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Ducommun Incorporated Announces Long-Term Contract to Build 767 Rigid Cargo Barrier
LOS ANGELES, California (January 9, 2007) -- Ducommun Incorporated (NYSE: DCO) today announced that its Ducommun AeroStructures, Inc. (DAS) subsidiary has been awarded a multi-year contract with Boeing Commercial Airplanes to supply Rigid Cargo Barriers for the 767 family of airplanes. The Rigid Cargo Barrier is the main structural member between the forward fuselage and the cargo area for the freighter version of the Boeing 767. Production will continue at DAS’s Monrovia, California facility through 2011.

Joseph C. Berenato, chairman, president and chief executive officer of Ducommun, stated, “We are pleased to extend the term of our statement of work on the Boeing 767 freighter conversion program. We believe that this contract award reaffirms our efforts in providing our customers with the Best Value solution of quality, delivery and price. Furthermore, it reinforces our efforts in providing to our customers the best complex assembly capability available in the marketplace today.”

Ducommun AeroStructures manufactures large, complex structural components and assemblies in aluminum, specialty alloys such as titanium, metal bond and composites for a wide variety of military and commercial aerospace applications.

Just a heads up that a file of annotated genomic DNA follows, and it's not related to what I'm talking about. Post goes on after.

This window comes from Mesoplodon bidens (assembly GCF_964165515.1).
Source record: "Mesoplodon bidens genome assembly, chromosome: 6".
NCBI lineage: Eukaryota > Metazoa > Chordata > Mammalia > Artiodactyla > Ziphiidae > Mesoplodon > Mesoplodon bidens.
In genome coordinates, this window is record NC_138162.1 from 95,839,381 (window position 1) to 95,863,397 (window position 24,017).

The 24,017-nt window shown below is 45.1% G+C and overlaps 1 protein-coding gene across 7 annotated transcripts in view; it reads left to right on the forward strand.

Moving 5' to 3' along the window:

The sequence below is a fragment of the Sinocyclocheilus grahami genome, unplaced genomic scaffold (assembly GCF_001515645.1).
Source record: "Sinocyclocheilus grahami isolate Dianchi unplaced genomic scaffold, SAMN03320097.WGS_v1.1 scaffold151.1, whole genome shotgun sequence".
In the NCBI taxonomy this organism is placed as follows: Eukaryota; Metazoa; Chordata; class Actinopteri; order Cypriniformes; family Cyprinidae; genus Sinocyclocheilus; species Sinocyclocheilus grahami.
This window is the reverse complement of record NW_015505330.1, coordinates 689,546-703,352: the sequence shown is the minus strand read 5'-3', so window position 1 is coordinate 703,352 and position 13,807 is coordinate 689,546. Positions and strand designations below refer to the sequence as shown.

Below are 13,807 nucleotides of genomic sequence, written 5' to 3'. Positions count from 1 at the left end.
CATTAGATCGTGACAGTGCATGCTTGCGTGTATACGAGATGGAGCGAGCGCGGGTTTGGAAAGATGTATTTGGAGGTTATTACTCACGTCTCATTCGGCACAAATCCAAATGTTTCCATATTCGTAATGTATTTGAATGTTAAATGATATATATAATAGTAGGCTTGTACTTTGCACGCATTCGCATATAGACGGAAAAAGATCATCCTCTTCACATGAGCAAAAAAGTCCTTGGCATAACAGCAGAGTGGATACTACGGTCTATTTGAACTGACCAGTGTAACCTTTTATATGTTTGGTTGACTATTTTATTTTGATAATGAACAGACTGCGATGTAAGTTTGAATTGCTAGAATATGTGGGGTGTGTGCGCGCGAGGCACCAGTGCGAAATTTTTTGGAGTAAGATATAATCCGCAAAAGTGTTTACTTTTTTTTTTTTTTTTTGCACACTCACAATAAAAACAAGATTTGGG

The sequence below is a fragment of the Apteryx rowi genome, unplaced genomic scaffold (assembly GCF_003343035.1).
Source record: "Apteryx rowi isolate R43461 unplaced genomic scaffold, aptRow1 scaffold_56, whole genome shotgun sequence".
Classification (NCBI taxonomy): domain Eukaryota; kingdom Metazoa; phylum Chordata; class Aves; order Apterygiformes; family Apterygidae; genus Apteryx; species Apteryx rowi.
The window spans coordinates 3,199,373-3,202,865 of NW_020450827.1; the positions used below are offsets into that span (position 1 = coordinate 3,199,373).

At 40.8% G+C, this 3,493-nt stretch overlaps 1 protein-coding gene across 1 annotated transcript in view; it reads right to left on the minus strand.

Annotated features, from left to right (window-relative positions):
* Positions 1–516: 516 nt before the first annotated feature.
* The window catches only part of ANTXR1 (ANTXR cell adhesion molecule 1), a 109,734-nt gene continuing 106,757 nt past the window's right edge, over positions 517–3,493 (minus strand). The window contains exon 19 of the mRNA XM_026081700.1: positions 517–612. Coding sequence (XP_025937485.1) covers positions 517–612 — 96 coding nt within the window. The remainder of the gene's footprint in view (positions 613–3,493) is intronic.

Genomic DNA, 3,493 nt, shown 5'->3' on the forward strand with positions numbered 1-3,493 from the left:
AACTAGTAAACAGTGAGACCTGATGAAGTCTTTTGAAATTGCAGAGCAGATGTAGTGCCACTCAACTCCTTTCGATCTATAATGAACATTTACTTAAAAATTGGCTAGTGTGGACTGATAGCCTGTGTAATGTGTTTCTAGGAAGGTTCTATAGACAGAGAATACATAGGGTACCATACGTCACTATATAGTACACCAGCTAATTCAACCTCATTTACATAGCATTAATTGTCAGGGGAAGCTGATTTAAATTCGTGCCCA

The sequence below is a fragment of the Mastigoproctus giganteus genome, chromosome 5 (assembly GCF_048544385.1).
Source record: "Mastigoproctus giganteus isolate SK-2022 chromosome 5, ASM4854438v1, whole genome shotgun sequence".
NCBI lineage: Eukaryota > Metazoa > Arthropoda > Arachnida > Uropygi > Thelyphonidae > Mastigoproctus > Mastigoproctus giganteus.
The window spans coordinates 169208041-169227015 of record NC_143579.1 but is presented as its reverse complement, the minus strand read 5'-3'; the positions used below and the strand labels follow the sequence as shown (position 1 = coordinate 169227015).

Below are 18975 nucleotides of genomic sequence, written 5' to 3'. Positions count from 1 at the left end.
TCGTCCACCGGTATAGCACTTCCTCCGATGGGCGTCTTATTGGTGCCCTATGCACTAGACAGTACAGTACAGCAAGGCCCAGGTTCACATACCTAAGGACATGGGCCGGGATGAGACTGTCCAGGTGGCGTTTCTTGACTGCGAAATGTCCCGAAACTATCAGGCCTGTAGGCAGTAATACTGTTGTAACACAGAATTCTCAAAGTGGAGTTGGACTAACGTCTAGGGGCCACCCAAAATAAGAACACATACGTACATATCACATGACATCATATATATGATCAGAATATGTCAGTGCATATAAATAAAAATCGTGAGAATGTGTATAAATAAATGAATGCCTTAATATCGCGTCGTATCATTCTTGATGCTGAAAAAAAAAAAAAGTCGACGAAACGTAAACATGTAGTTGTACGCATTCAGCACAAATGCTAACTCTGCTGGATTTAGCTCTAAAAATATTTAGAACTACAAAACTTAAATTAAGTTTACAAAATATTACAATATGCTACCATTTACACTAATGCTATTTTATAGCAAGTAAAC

Founded in 1849, Ducommun Incorporated provides engineering and manufacturing services to the aerospace and defense industry.

The statements made in this press release include forward-looking statements that involve risks and uncertainties. The Company’s future financial results could differ materially from those anticipated due to the Company’s dependence on conditions in the airline industry, the level of new commercial aircraft orders, production rates for Boeing commercial and military aircraft, the level of defense spending, competitive pricing pressures, manufacturing inefficiencies, start-up costs and possible overruns on new contracts, technology and product development risks and uncertainties, product performance, risks associated with acquisitions and dispositions of businesses by the Company, increasing consolidation of customers and suppliers in the aerospace industry, possible goodwill impairment, availability of raw materials and components from suppliers, and other factors beyond the Company’s control. See the Company’s Form 10-K for the year ended December 31, 2005 and Form 10-Q for the quarter ended September 30, 2006 for a more detailed discussion of these and other risk factors and contingencies.
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